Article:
Accounting for the true cost of homeownership in my situation would include the following:
- $562,400 is the total cost of all principal, interest, mortgage insurance, and loan costs, not the $400,000 price of the home when we purchased it according to our actual loan documents
- $120,000 would be the total annual maintenance expense over 30 years using Oshman’s rule of thumb, not including large expenses, like HVAC, or any remodeling
These two expenses alone add up to $682,400, making our total profit over 30 years $617,000. Using the amounts saved, let’s look at how a renter would fair if the upfront costs and maintenance were invested using historical data for the past 30 years.
My wife and I spent a total of $41,000 between closing costs and the down payment. If we invested $41,000 in the S&P 500 in the first year and added what would have been annual maintenance cost of $4,000 per year, we could have $2,045,485 in 30 years with $1,844,485 in total profit.
In this situation, the renter would have a higher return on investment, with $1.8 million compared to the homeowner with just $617,000. Even though the homeowner’s payment stops once the mortgage is paid, the return on investment from just the down payment and maintenance expense favors the renter.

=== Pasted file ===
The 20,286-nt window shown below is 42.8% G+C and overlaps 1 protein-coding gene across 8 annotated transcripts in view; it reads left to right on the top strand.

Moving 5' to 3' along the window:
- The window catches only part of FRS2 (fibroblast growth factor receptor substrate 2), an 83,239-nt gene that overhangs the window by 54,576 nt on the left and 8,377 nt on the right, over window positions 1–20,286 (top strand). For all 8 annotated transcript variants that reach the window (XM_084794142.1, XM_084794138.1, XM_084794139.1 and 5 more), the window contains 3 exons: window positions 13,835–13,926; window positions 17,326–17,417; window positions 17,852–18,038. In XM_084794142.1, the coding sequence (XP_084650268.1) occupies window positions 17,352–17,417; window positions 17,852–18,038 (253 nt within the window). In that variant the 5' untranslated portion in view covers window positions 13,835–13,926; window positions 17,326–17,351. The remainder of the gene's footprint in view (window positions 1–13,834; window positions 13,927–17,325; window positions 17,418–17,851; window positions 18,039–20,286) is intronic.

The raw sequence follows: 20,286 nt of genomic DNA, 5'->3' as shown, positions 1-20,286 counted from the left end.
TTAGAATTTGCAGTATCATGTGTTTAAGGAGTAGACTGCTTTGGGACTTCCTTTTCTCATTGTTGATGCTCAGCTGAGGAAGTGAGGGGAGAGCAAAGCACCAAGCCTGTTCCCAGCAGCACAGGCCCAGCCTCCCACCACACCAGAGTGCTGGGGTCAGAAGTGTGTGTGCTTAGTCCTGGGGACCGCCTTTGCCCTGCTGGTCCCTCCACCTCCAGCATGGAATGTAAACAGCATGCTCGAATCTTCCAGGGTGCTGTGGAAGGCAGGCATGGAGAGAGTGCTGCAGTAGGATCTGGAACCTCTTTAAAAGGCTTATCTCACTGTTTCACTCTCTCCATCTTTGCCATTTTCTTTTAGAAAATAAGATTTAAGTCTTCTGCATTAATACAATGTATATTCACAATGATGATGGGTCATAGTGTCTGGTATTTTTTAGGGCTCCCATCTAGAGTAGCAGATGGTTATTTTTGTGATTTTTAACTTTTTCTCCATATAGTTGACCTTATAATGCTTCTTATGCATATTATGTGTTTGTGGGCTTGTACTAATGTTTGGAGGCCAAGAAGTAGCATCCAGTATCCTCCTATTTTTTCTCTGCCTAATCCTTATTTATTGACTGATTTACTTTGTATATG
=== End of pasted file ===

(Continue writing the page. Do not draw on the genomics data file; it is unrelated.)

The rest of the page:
Other arguments for and against homeownership
The renter is subject to rising costs indefinitely; the homeowner has one fixed cost
This is true, but even with a rising rent each year, it does not impact the initial down payment or maintenance costs that the renter would experience. Also, the renter also has the ability to relocate to cheaper areas to offset those costs.
At the end of 30 years, the homeowner will not have to pay for housing
While the renter will still have to pay for housing indefinitely, in this scenario the renter still has nearly three times more money at year 30 than the homeowner. Also, the homeowner still pays property taxes, which may increase over time, and still has to contend with annual maintenance.
What about the tax benefits?
One of the biggest benefits of owning a home was once the ability to deduct the interest on a mortgage. Deducting this cost would increase the return on investment for homeowners, but the Tax Cuts and Jobs Act of 2017 nullified most of this benefit. “Most filers now just use the standard deduction rather than itemizing. When you have a mortgage, the interest is deductible as an itemized deduction. However, since most people use the standard deduction now, the tax benefits of a mortgage are largely lost,” says Steven Gilbert, a financial planner and founder of Gilbert Wealth.
Your primary home does not have to be seen as an investment. Just like a car, furniture and other regular purchases, your home can be seen as a lifestyle purchase that just so happens to appreciate in value depending on your market. Says Ohman, “If renting saves money and reduces stress so you can accomplish your financial objectives, it may be the best way to build your net worth. The critical action for renters is to successfully invest the savings they would have spent on a home.“